Similar to the other major vaccines in the news—most notably the Pfizer and Moderna medications—AZD1222 uses a double-injection, or two-shot, protocol. The Pfizer and Moderna vaccines differ from

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HEALTH
Pfizer’s CEO hasn’t gotten his Covid vaccine yet, saying he doesn’t want to cut in line

Pfizer CEO Albert Bourla hasn’t received his company’s Covid-19 vaccine shot yet, saying Monday he and other executives will not “cut the line” as U.S. officials kick off a massive effort to distribute the vaccine across the country.

The vaccine, which Pfizer developed in partnership with Germany-based BioNTech, is the first approved for emergency use in the U.S. to prevent Covid-19. The Food and Drug Administration on Friday authorized the vaccine for use in people 16 and older, and the Centers for Disease Control and Prevention on Sunday officially recommended its use.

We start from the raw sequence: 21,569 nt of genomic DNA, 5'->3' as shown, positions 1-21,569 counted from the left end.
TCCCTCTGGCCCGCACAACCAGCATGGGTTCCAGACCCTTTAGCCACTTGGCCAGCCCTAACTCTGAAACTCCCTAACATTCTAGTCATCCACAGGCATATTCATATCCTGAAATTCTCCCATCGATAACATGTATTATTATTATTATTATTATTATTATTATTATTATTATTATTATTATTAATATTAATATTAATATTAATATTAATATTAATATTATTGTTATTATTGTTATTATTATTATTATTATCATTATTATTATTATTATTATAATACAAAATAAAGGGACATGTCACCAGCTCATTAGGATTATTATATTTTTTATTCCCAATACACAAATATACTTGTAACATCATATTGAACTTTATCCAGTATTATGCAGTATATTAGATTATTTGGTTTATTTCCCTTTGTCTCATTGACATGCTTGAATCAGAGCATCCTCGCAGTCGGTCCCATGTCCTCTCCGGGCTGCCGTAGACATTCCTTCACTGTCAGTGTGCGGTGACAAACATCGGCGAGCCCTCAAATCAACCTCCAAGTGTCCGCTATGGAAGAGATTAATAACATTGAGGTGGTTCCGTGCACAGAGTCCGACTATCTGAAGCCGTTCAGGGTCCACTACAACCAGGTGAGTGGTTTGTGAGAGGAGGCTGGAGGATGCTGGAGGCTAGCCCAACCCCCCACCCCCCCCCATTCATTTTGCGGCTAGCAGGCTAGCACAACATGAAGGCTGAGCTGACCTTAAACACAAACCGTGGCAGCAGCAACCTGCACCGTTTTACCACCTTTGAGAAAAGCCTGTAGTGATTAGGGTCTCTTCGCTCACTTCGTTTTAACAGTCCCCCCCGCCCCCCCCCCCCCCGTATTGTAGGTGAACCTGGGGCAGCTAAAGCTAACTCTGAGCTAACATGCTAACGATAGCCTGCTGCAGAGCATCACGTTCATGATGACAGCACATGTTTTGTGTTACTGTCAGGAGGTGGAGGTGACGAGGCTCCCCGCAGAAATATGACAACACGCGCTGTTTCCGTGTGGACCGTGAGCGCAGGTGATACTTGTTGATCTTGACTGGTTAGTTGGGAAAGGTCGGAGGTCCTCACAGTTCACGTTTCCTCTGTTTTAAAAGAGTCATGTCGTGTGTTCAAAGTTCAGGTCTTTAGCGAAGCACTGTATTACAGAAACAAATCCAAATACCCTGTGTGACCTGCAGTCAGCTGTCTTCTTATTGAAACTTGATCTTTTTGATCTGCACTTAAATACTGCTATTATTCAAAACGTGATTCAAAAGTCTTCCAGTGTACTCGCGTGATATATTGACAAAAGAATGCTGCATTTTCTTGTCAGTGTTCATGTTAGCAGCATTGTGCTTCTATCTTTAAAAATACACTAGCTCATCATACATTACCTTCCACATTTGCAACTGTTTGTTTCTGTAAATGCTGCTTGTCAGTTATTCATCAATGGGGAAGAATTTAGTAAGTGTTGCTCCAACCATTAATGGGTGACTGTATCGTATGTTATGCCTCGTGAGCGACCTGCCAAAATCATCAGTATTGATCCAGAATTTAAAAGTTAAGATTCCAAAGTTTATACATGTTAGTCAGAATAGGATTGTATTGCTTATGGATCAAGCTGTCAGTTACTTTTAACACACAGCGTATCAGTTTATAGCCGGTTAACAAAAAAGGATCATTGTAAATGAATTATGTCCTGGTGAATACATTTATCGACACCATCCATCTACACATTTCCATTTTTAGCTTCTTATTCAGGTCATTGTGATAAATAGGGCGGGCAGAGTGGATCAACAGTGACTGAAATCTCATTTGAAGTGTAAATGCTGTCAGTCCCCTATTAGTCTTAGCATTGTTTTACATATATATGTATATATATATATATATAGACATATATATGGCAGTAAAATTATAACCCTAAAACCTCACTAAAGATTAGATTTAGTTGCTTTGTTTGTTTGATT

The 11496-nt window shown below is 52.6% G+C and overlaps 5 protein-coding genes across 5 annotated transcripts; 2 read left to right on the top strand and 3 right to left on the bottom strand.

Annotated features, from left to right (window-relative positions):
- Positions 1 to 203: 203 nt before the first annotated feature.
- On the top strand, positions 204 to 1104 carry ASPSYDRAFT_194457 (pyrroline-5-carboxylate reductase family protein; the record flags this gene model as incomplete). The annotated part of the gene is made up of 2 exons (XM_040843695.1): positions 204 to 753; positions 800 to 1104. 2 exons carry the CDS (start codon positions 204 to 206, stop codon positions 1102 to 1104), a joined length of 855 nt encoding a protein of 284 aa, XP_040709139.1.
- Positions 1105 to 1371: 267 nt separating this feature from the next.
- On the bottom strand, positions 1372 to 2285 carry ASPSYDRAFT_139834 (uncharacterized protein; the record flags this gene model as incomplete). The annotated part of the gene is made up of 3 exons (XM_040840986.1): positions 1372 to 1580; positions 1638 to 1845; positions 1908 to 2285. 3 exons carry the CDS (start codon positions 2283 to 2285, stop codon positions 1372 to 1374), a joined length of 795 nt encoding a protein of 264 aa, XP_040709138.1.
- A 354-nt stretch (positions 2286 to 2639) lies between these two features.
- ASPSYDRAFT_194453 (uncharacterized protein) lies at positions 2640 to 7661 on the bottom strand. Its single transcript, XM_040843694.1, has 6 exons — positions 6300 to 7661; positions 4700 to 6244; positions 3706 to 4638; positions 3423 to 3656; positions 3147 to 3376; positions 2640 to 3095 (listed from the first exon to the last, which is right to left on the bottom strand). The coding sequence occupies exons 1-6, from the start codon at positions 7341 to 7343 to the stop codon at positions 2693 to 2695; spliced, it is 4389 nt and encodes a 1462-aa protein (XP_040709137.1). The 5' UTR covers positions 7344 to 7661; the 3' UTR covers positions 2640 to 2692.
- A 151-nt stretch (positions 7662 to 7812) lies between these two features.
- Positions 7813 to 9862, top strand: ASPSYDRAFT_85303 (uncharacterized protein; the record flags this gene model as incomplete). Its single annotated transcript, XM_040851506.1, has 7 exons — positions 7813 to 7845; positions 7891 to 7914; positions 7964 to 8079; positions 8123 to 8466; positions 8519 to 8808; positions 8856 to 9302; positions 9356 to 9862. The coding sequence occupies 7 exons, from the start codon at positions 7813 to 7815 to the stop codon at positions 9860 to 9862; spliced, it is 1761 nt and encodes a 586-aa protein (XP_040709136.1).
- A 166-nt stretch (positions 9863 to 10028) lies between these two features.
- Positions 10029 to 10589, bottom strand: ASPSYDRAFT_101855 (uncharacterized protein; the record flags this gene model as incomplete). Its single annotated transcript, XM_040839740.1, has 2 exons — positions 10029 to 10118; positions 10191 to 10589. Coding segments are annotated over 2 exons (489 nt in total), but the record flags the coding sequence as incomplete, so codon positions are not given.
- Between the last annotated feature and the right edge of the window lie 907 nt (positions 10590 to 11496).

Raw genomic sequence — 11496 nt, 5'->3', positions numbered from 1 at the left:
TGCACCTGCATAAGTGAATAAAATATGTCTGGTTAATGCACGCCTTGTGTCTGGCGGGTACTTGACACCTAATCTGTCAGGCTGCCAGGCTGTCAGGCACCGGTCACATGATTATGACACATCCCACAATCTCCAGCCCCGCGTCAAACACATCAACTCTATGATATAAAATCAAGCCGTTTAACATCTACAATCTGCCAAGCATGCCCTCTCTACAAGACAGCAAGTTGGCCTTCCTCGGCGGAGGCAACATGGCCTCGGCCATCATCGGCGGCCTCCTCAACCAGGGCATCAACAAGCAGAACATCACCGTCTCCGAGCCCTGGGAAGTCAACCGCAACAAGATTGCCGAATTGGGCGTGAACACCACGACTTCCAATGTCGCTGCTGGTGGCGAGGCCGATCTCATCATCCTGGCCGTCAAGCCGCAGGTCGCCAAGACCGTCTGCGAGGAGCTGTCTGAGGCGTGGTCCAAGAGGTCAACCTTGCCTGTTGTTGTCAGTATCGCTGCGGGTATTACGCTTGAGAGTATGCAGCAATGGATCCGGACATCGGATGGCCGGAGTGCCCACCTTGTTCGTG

However, there are limited doses available and as such, the CDC has recommended states prioritize health-care workers and long-term care residents for initial distribution.

While Bourla’s company developed the vaccine, he is not a frontline health-care worker himself. He said he’s also 59 and in relatively good health, so it’s not entirely appropriate for him to receive the

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HEALTH
Amid darkest days of coronavirus pandemic, historic vaccine effort enters final stage

The post hit the internet on Jan. 10. Uploaded to an obscure medical website, it was met with little fanfare. But to the world’s scientific community, it was like a gunshot at the starting line.